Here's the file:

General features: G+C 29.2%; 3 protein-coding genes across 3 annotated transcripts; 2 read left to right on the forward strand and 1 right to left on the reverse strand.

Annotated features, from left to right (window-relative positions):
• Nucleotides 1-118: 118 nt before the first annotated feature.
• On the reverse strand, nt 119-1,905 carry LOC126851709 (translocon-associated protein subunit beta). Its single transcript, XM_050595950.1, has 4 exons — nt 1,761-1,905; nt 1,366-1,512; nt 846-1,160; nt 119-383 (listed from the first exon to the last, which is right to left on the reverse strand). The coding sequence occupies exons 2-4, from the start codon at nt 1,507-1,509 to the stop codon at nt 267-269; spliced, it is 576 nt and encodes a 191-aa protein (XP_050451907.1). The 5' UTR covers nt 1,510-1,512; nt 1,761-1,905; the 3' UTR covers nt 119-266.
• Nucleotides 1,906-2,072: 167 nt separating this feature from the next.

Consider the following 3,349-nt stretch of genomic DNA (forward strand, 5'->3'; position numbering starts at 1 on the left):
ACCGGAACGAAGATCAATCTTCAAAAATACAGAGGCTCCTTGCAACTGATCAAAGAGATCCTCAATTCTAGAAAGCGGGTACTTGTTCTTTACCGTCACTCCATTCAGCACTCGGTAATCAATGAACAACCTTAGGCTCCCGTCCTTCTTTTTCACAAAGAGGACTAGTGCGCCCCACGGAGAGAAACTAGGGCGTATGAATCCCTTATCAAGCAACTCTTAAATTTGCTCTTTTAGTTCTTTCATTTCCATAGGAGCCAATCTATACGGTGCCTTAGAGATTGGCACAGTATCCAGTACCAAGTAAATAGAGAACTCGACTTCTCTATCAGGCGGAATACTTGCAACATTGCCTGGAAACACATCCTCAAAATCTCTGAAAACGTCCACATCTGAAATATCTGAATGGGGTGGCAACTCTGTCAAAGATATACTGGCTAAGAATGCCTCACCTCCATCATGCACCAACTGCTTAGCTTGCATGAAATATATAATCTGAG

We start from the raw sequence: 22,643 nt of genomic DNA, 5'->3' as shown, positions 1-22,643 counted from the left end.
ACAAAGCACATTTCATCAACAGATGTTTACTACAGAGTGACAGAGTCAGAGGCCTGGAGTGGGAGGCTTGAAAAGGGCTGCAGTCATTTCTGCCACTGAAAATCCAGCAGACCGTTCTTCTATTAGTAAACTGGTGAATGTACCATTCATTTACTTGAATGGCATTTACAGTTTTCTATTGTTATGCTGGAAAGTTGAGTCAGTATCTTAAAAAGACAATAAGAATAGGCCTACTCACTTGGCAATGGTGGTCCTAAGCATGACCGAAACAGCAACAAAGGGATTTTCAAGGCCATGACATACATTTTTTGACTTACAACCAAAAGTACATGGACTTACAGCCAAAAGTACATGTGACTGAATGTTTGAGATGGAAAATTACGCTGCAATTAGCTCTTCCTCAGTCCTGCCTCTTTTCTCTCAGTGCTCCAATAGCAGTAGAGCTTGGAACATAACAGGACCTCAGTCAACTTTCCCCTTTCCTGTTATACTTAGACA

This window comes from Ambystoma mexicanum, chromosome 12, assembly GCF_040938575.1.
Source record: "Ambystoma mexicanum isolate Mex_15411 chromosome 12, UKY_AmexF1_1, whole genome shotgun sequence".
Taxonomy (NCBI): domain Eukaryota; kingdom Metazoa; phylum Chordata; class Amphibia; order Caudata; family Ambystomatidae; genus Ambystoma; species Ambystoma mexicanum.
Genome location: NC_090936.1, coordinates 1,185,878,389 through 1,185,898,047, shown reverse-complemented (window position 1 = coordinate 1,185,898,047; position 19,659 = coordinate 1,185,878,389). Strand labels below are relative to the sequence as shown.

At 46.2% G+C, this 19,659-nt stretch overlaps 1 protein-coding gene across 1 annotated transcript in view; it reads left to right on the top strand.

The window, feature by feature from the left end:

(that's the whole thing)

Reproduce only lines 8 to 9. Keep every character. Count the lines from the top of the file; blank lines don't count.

We start from the raw sequence: 22,643 nt of genomic DNA, 5'->3' as shown, positions 1-22,643 counted from the left end.
ACAAAGCACATTTCATCAACAGATGTTTACTACAGAGTGACAGAGTCAGAGGCCTGGAGTGGGAGGCTTGAAAAGGGCTGCAGTCATTTCTGCCACTGAAAATCCAGCAGACCGTTCTTCTATTAGTAAACTGGTGAATGTACCATTCATTTACTTGAATGGCATTTACAGTTTTCTATTGTTATGCTGGAAAGTTGAGTCAGTATCTTAAAAAGACAATAAGAATAGGCCTACTCACTTGGCAATGGTGGTCCTAAGCATGACCGAAACAGCAACAAAGGGATTTTCAAGGCCATGACATACATTTTTTGACTTACAACCAAAAGTACATGGACTTACAGCCAAAAGTACATGTGACTGAATGTTTGAGATGGAAAATTACGCTGCAATTAGCTCTTCCTCAGTCCTGCCTCTTTTCTCTCAGTGCTCCAATAGCAGTAGAGCTTGGAACATAACAGGACCTCAGTCAACTTTCCCCTTTCCTGTTATACTTAGACA